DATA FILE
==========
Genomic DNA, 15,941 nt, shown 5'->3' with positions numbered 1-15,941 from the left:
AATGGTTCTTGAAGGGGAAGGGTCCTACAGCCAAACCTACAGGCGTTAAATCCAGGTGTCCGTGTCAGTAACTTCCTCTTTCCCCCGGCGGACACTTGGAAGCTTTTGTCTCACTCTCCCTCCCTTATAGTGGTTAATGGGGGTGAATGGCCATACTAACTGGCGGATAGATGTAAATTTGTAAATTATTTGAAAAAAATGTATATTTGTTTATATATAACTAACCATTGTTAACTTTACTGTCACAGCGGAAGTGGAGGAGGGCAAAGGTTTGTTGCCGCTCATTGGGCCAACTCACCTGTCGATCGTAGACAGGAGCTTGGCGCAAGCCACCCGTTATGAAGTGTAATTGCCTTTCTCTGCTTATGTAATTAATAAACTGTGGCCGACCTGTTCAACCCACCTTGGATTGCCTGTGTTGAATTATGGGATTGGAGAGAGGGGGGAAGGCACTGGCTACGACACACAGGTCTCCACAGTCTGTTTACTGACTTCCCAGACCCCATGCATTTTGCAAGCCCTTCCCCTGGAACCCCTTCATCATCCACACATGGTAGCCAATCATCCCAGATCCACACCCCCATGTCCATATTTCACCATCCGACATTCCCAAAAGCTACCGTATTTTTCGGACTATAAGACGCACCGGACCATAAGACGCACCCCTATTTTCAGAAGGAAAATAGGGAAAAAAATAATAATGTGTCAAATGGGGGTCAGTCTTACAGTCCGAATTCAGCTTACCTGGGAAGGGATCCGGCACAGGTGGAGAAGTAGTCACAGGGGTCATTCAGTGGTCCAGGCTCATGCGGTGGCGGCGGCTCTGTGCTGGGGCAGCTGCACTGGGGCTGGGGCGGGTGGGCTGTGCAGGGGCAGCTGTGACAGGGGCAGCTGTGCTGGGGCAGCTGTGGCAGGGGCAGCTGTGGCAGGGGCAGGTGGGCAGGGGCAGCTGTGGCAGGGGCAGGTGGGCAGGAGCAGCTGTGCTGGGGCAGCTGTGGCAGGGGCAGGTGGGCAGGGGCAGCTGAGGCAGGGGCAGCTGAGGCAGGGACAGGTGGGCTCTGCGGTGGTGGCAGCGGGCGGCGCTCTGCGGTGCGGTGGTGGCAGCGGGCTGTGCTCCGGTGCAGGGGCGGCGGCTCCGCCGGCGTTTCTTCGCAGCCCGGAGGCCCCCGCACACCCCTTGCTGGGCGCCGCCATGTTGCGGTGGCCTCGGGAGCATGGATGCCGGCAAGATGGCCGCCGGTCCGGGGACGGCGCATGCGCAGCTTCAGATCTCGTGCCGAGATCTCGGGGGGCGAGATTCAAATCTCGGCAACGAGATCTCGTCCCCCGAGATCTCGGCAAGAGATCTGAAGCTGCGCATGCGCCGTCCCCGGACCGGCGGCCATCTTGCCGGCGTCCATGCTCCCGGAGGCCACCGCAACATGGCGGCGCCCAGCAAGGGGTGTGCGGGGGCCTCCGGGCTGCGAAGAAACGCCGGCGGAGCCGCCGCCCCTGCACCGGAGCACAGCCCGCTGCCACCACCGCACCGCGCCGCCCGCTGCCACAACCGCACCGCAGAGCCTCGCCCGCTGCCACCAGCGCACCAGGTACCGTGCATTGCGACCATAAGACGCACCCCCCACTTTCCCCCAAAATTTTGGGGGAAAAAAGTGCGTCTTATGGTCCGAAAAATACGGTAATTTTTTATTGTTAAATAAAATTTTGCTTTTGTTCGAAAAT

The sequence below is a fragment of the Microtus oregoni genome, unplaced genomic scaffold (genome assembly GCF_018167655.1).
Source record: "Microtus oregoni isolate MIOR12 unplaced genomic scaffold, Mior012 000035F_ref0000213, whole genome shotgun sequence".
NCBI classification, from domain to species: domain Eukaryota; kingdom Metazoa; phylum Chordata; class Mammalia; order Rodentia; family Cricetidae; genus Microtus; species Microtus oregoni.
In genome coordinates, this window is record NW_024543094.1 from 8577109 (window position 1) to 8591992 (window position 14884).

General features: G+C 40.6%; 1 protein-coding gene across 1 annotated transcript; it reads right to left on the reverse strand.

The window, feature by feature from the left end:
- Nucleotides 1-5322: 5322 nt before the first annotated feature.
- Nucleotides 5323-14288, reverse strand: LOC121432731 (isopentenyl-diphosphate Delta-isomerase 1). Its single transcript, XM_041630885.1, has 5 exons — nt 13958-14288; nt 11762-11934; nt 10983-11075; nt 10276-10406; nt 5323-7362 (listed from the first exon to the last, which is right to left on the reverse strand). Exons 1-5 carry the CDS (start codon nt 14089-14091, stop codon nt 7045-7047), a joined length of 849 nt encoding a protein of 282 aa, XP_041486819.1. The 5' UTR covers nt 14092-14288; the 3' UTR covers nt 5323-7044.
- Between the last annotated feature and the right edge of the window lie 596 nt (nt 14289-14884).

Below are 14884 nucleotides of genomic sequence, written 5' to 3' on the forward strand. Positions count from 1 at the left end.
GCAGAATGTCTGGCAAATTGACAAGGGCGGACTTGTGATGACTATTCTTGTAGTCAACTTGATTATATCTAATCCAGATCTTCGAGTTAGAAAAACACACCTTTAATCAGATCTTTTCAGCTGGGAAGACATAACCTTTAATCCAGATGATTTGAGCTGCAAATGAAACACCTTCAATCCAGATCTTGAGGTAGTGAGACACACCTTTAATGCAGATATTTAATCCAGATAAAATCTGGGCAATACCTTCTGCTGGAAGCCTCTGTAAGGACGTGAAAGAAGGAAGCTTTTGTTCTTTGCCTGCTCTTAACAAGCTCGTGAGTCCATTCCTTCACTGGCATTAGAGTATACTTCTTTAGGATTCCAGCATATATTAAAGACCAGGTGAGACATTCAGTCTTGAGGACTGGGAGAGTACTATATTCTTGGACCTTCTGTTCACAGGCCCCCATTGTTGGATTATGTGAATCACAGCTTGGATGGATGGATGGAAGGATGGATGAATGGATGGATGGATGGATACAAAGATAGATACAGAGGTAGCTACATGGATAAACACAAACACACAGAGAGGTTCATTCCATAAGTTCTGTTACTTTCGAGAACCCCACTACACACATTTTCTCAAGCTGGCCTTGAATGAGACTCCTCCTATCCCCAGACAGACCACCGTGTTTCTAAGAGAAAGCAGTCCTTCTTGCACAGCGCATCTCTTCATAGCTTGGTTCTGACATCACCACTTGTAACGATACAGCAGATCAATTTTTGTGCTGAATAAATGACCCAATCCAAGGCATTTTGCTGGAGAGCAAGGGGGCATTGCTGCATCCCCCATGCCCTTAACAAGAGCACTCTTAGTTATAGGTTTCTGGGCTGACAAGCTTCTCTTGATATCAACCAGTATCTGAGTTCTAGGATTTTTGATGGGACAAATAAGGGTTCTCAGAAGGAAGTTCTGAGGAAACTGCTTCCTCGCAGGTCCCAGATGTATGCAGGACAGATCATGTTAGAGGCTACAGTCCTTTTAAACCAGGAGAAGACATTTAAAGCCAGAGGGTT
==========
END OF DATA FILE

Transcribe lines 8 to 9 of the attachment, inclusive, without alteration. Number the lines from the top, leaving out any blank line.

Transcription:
The window, feature by feature from the left end:
- Nucleotides 1-5322: 5322 nt before the first annotated feature.